by Hope Sawyer Buyukmihci
Women have long admired the beauty of fur. The sheen of rich fur is at its best, however, when rippling over the life within, adorned with sparkling and trustful eyes. My favorite fur is beaver. And one lovely lady wearing a fur coat has made this so.
Whiskers and her husband Greenbrier live close to me. Poplar branches brought Whiskers to have confidence in me, and then her mate learned to trust me also. Both parent beavers left their youngsters in my care at the lodge. Each spring we renewed our acquaintance, and the kits, born in early May, shared their parents’ freedom from fear.
The family got to dropping in for poplar in late afternoon — at the cove in front of our cabin — and were on hand for a bedtime snack at sunrise. Whiskers taught me something about child care, international relationships and individual freedom.
At first our contacts were limited to her coming warily for poplar, and towing boughs swiftly out of sight. Later she remained to eat in the open. Still later she came right up to me and murmured a greeting, and listened to my reply. The old song is true — you don’t have to know the language.
Whiskers’ confidence emerged as a personality trait, for her husband remained aloof. But time, and possibly the example of his mate and children, finally reassured him. Now he comes with the rest, and when I meet him unexpectedly along the stream, I have only to speak to him and he accepts my presence. He is usually working, which can’t be said for his wife and children. I have seldom seen Whiskers work on the lodge, though she often places a stick on the dam as she crosses over.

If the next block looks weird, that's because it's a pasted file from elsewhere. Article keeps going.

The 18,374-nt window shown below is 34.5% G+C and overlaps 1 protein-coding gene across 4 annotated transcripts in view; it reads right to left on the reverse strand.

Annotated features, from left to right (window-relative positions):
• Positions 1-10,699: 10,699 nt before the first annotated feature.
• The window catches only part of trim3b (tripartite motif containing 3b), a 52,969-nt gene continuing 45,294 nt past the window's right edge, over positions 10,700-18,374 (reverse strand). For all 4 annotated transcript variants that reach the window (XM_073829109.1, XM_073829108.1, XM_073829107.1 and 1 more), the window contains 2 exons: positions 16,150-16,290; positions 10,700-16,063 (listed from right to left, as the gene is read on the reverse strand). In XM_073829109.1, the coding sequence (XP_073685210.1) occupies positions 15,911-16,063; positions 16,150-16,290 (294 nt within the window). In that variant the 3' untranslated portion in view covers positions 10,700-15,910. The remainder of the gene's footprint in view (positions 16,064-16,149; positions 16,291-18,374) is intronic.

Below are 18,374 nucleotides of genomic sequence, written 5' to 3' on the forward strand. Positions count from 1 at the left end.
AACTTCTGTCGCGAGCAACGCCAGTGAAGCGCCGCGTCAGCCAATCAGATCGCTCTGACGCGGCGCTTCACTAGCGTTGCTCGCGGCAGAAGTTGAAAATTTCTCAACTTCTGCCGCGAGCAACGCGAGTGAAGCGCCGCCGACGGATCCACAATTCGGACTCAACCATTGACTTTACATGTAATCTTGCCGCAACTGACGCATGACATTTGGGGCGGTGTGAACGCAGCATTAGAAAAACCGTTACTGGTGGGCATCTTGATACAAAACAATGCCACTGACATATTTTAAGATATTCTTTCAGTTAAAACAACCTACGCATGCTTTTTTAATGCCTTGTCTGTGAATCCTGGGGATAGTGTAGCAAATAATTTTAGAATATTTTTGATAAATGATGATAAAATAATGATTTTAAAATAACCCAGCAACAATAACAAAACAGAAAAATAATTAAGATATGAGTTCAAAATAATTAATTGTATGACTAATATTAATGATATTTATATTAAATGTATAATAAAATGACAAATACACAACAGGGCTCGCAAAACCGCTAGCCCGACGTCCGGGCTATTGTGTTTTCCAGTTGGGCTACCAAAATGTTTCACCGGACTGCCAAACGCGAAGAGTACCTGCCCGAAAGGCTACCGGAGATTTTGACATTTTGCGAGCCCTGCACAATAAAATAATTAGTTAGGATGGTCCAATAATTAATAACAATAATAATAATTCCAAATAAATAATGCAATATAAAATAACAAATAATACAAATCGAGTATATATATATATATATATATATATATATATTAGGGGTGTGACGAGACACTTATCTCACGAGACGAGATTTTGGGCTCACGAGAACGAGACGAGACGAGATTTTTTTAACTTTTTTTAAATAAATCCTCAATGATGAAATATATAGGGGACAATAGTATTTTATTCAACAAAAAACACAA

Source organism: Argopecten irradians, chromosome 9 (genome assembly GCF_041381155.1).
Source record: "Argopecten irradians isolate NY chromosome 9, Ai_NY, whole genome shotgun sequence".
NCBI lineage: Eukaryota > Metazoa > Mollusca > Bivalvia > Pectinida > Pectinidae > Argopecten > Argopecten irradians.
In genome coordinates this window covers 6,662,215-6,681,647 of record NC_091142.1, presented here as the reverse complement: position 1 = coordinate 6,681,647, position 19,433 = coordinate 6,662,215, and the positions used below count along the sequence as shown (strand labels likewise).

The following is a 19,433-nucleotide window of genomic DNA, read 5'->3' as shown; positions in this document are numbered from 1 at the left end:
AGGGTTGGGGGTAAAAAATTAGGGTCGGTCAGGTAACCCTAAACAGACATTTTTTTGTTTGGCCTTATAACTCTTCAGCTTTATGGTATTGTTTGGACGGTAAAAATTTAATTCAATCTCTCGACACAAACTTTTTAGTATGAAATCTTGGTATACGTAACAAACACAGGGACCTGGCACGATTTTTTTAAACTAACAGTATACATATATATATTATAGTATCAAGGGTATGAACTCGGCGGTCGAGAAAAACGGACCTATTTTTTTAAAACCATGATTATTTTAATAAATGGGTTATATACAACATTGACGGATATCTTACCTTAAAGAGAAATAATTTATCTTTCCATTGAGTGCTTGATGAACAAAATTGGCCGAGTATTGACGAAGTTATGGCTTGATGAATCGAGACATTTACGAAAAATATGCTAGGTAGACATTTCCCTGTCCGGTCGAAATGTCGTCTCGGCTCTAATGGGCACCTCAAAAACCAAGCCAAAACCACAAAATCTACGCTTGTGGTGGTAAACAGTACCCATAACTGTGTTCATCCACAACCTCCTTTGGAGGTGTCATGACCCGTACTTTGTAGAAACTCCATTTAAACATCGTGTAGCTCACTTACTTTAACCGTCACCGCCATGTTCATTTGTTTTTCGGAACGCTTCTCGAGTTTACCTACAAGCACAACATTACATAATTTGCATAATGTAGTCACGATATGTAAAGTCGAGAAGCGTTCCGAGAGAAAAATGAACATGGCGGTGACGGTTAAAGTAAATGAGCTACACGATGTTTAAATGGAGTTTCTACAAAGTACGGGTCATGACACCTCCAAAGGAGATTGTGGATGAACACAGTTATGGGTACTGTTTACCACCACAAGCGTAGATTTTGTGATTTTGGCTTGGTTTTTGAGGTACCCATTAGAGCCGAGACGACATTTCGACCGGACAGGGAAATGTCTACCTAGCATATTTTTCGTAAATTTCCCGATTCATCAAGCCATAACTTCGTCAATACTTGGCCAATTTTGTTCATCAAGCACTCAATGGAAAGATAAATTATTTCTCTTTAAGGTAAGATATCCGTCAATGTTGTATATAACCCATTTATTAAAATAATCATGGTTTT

However, as a mother she has a different task. Greenbrier may bring in bedding for the newborn, but it is Whiskers’ teeth which shred it into soft fibers. How much labor is involved in beaver housekeeping? I have never been in her house. I probably never will be, though I may invite her into mine. Sometime she may want to come.
It is with the youngsters that Whiskers has helped me most (I am the mother of three). She showed me that the devotion of motherhood need not extinguish independence. There can be gaiety at play time, and the traditional picture of a mother holding a baby in her arms. There is watchful care, and providing of food. But Whiskers retains her dignity, stands up for her rights as an individual, and maintains discipline while teaching good beaver manners.
Young beavers love to plague their parents, like human offspring, finding out how far they can go. A hiss from Whiskers constitutes a scolding, and a lunge through the water ending with a brisk nudge corresponds to a corrective slap. There is no strident shouting among beavers, but many shades of meaning in their low tones.
Whiskers and I don’t talk much, but I value her friendship. It is a luxury without price.